Friday, October 26th, 2012

Writing Prompt – Great Beginnings

I’m currently finishing up a novel and getting ready to start a new one. I’m thinking a lot about beginnings.

The opener, or hook, of a novel — and especially a short story — is the most important part of the tale. It’s what attracts the reader to your story, and — one hopes — is enticing enough to keep them reading.

But this post isn’t about writing good hooks. It’s about using what’s already out there to help us in our own writing. (I’ll get to that.)

Some authors have been so successful in writing good hooks that the first lines of their books have made it into popular vernacular and used even by folks who have not read the book. (And maybe, don’t know what they’re quoting!)

Do you know these famous first lines?

  • It was a pleasure to burn. – [Fahrenheit 451, Ray Bradbury, 1953]
  • Call me Ishmael. – [Moby Dick, Herman Melville, 1851] 
  • Happy families are all alike; every unhappy family is unhappy in its own way. – [Anna Karenina, Leo Tolstoy, 1877] 

Here’s Your Prompt:

Choose one of the famous first lines below and start writing where it leaves off. For more creative freedom, you might want to choose a line from a book you’ve never read (or have no assumptions about). Type or write the famous line first, and keep going. When you’re done, delete the famous first line and see what you’ve got!

  1. It is a truth universally acknowledged, that a single man in possession of a good fortune, must be in want of a wife. – [Pride and Prejudice, Jane Austen, 1813] 
  2. I am an invisible man. – [The Invisible Man, Ralph Ellison, 1952] 
  3. It was a bright cold day in April, and the clocks were striking thirteen. – [1984, George Orwell, 1949] 
  4. The sky above the port was the color of television, tuned to a dead channel. – [Neuromancer, William Gibson, 1984] 
  5. “I’ve watched through his eyes. I’ve listened through his ears, and I tell you he’s the one. Or at least as close as we’re going to get. – [Ender’s Game, Orson Scott Card, 1994.] 
  6. There was a wall. It did not look important. It was built of uncut rocks roughly mortared. – [The Dispossessed, Ursula K. Le Guin, 1974] 
  7. It was a dark and stormy night; the rain fell in torrents, except at occasional intervals, when it was checked by a violent gust of wind… – [Paul Clifford, Edward George Bulwer-Lytton, 1830]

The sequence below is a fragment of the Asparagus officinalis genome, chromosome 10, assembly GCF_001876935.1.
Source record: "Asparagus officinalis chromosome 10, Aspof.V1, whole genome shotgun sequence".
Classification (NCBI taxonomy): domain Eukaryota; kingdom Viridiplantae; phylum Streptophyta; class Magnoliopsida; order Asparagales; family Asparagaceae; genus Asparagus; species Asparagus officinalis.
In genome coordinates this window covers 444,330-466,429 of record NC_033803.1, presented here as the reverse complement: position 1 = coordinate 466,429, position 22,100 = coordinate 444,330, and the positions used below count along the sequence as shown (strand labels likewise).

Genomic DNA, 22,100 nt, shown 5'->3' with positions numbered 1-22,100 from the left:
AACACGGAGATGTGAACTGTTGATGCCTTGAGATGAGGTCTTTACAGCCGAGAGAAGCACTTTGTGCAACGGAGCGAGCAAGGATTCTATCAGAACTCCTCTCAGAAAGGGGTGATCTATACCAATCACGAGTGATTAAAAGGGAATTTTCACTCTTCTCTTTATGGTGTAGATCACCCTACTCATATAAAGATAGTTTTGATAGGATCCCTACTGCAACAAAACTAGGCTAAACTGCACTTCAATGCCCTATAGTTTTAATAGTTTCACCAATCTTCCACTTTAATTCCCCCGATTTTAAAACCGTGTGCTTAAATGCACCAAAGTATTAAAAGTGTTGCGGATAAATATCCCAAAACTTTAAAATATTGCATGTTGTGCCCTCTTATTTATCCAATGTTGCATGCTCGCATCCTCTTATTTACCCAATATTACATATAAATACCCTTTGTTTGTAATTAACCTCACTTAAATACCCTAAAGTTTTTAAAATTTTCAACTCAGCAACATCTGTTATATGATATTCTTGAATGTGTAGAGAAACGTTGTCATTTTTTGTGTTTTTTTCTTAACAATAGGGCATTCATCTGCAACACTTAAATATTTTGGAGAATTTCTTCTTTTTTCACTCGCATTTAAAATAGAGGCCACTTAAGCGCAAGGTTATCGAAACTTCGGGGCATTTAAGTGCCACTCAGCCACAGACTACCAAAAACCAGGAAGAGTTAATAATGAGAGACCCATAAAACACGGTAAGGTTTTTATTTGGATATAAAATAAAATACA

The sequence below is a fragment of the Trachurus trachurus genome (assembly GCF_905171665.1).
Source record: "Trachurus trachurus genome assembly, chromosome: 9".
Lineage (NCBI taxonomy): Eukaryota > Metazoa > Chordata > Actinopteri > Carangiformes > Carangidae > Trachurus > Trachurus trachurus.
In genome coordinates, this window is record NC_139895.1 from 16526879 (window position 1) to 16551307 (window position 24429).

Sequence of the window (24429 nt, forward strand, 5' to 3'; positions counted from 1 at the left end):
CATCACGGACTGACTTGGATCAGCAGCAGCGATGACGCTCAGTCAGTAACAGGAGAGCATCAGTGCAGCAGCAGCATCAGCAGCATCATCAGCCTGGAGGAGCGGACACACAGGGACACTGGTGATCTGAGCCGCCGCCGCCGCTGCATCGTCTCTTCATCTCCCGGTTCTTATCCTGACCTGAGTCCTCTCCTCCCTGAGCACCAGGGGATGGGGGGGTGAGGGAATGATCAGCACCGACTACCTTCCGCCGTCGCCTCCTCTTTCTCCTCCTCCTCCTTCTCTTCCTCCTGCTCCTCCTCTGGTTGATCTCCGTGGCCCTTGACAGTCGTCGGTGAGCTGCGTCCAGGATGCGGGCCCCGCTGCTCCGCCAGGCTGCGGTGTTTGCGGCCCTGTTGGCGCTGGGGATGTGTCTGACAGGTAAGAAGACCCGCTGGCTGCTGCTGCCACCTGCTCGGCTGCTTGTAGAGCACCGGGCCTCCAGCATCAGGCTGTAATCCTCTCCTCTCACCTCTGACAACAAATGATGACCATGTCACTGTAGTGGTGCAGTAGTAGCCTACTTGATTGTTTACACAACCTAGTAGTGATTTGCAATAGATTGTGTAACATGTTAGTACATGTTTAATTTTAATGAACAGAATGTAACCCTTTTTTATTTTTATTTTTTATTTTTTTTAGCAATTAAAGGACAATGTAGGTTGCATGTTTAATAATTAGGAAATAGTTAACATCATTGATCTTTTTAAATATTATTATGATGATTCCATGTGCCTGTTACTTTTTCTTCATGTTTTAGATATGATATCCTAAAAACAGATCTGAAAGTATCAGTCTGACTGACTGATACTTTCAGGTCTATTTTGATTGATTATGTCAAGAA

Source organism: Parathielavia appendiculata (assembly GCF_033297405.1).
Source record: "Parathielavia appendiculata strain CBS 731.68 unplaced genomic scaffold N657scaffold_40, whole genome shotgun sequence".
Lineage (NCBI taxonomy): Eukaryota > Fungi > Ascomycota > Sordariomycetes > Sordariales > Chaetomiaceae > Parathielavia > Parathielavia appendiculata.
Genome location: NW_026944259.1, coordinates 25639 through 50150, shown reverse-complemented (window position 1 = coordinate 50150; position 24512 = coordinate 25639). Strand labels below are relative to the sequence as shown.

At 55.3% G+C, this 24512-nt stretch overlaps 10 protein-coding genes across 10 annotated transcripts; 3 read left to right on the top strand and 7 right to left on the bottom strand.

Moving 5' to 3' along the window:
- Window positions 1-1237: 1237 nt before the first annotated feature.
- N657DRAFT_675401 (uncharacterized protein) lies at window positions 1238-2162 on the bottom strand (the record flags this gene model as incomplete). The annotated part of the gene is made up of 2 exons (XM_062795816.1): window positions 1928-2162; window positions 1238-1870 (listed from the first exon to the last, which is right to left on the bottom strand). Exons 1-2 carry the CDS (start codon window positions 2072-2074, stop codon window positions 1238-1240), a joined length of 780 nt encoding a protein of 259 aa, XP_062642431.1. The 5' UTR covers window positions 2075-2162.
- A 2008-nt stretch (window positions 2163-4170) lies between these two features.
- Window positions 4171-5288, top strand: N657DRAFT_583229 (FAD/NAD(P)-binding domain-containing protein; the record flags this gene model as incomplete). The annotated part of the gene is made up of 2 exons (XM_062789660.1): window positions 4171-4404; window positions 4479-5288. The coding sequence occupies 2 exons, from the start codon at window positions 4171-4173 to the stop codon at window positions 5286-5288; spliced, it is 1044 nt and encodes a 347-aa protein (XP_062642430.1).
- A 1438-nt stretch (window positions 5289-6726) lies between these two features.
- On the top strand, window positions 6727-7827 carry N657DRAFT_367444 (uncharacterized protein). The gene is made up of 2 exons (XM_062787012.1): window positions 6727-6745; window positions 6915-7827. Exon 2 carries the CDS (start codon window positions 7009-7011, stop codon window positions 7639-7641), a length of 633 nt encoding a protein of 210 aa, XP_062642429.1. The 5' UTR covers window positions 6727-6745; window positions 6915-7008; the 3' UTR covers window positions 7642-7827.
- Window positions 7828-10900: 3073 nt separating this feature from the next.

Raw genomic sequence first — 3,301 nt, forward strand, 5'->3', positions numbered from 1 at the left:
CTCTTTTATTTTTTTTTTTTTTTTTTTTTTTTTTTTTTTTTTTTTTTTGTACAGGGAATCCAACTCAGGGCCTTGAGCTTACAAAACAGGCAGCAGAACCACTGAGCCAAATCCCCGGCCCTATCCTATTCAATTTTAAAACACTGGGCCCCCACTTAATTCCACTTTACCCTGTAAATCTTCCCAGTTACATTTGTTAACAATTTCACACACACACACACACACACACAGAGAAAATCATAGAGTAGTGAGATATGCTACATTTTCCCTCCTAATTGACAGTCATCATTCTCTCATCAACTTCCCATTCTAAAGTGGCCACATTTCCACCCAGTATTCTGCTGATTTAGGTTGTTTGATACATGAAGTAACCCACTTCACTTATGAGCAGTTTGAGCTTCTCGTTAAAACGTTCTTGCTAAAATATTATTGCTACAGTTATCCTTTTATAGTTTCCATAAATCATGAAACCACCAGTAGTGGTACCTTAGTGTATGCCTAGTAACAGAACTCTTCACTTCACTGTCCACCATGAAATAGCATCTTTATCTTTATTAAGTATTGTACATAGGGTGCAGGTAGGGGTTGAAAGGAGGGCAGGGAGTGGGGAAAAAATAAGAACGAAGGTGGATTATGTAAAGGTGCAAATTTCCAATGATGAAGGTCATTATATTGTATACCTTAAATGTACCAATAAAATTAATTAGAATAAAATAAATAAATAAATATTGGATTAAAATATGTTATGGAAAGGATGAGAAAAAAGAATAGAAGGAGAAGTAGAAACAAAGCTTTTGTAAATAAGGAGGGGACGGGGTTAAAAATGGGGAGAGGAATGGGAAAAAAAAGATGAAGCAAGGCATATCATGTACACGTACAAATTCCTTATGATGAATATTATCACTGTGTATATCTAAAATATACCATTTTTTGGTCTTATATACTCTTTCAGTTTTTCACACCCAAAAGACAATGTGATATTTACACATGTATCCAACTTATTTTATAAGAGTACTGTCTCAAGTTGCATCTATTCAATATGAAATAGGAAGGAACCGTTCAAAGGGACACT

8. It was the best of times, it was the worst of times, it was the age of wisdom, it was the age of foolishness, it was the epoch of belief, it was the epoch of incredulity, it was the season of Light, it was the season of Darkness, it was the spring of hope, it was the winter of despair. – [A Tale of Two Cities, Charles Dickens, 1859] 

Good luck!

Friday, October 8th, 2010

Writing Prompt – Make a List

I’ve been teaching a writing/critiquing class at the local college and one of the first things we discussed is where ideas come from. We came up with a brilliant list of ideas (many of which I’ll probably save for another post) but one of the things we didn’t mention was list-making.

As I prepared for class last week, I found an essay by Ray Bradbury entitled “Run Fast, Stand Still, or, The Thing at the Top of the Stairs, or, New Ghosts from Old Minds” which makes a convincing case for list making as an idea resource.

Bradbury wrote, “It was only when I began to discover the tricks and treats that came with word association that I began to find some true way through the minefields of imitation. I finally discovered that if you’re going to step on a live mine, make it your own. Be blown up, as it were, by your own delights and despairs.”

And how did he find his own delights and despairs?

“I began to make lists of titles, to put down long lines of nouns. These lists were the provocations, finally, that caused my better stuff to surface. I was feeling my way toward something honest, hidden under the trap door on the top of my skull.”

Here’s an example of one of Bradbury’s lists: the lake, the night, the crickets, the ravine, the attic, the basement, the trap door, the baby, the crowd, the night train, the fog horn, the scythe, the carnival, the carousel, the dwarf, the mirror maze, the skeleton.

(Those familiar with Bradbury will see at least three of his stories alluded to there…)

While making these lists, Bradbury saw patterns, which eventually turned into the stories he wrote. His method was to pick some item from the list and write a long, prosy poem about it…which usually turned into a story on the second page, he says.

“It began to be ovbious that I was learning from my list of nouns, and that I was further learning that my characters would do my work for me, if I let them alone, if I gave them their heads…”


Here’s Your Prompt: Make a list of nouns. It’s October. In honor of the season, my upcoming favorite holiday (Halloween!) and Ray Bradbury… make it a list of things that frighten you. Don’t fall into the trap of listing things which are generically frightening or “commonly known” to be frightening. Instead, list the things which genuinely scare you or cause you terror. It could be the monster in the closet, if you’re truly afraid of that, but it could also be the fact that you’re out of work, haven’t paid the mortgage, and are being evicted tomorrow with nowhere to go.

Once you’ve made a list, consider it for patterns. Choose an item, and begin a long prosy poem and see if that leads you to something more.